It’s a cliché, but comedy is hard. Very hard. And content creators more than often screw it up. That’s why when it works, it’s worth mentioning. And “Black Monday” (premiered Jan. 20) on Showtime works on every level that counts, combining sharp social commentary with patently offensive characters who do horrible things to each other and themselves—all set against the backdrop of 1980s Wall Street excess.

Creators Jordan Cahan and David Caspe aren’t sure how they made these miserable human beings likeable, but somehow you watch satisfied in knowing that they’re all going to go down in flames eventually.

“The actors do a lot of the work in that,” Caspe told Cablefax . “The actors can find the humanity in even a villain. Yes, we try to put in the heart moments, but it’s largely how the actors find the humanity in the character. People root for people.”

Cahan noted that one character—Tiff Georgina, played by the hilarious Casey Wilson—comes off in the first few episodes as “everything the show rails against”—but the writer’s room made sure to build in an “internal life” for her in later episodes. Still, we know that all these characters and their varying degrees of dysfunction are all marching toward oblivion, which is part of the fun. Black Monday— the day (Oct. 19, 1987) of the stock market’s biggest crash in history—is the ticking time bomb as our money-grubbing anti-heros jostle, plot, scheme and backstab their way to riches. At the center is Don Cheadle’s character Maurice Monroe, who is working a grand scheme that seems from the outset to be destined for failure.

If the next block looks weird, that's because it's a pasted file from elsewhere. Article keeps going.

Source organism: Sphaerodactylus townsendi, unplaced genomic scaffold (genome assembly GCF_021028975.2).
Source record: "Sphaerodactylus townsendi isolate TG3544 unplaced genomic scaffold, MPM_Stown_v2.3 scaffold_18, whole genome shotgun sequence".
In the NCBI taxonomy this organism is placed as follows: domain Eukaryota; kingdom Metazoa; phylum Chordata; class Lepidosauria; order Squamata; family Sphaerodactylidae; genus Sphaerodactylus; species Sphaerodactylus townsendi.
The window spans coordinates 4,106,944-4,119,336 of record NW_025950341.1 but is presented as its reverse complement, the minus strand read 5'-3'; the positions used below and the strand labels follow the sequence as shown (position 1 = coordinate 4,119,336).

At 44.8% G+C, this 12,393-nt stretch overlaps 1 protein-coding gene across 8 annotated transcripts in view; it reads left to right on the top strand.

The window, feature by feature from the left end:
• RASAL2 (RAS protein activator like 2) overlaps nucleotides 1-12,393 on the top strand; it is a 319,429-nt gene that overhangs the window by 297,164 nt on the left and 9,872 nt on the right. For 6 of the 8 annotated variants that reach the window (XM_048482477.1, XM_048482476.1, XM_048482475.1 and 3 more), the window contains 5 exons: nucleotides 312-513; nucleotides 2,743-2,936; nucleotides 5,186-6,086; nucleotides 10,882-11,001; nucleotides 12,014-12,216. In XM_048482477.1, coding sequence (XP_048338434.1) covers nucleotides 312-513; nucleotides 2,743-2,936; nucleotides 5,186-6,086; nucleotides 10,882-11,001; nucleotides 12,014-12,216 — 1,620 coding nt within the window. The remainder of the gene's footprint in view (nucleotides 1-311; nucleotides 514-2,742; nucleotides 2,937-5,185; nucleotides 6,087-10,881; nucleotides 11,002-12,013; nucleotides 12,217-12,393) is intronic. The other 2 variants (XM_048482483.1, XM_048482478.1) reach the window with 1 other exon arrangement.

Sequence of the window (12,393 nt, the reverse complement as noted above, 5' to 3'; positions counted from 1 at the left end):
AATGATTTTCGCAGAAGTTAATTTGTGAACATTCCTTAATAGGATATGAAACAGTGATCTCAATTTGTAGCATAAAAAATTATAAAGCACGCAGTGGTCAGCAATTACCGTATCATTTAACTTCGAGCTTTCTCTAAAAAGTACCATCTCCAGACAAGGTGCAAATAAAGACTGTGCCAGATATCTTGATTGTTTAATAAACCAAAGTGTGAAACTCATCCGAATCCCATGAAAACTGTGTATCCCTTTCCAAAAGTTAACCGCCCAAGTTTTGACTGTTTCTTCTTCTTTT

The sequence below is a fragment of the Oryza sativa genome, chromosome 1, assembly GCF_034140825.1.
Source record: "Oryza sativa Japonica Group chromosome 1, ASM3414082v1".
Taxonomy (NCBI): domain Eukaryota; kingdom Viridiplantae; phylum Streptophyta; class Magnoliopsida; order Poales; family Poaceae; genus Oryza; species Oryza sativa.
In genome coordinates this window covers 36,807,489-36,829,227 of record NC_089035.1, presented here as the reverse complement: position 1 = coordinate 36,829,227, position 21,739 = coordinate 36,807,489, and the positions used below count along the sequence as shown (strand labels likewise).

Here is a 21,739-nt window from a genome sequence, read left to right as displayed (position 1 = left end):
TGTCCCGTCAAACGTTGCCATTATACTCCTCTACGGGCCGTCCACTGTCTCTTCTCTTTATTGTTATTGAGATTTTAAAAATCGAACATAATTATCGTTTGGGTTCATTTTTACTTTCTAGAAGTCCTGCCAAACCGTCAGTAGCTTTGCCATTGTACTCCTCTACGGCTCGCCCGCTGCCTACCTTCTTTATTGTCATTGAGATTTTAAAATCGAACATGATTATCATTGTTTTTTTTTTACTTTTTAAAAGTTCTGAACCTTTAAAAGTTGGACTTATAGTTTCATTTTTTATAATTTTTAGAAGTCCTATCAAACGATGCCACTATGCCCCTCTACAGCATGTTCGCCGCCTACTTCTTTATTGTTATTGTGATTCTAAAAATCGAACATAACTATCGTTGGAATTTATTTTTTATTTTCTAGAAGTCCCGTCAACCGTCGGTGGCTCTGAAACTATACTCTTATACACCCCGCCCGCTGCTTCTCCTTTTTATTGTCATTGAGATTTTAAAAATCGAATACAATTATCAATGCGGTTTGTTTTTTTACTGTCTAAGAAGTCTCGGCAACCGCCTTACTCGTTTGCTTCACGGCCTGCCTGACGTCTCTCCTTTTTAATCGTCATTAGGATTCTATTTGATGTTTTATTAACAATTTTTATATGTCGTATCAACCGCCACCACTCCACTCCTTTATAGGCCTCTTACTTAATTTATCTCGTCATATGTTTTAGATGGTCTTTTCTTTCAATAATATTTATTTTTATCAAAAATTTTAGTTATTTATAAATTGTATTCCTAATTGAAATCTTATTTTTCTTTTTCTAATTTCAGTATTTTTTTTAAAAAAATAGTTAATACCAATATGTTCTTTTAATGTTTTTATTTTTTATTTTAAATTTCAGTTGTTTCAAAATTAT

“It’s crazy,” Cheadle told critics at TCA. “It’s trying to make a magic trick on top of a roller coaster. So that’s kind of how he operates.” In fact, that’s pretty much how this show operates. And it’s a wild ride.

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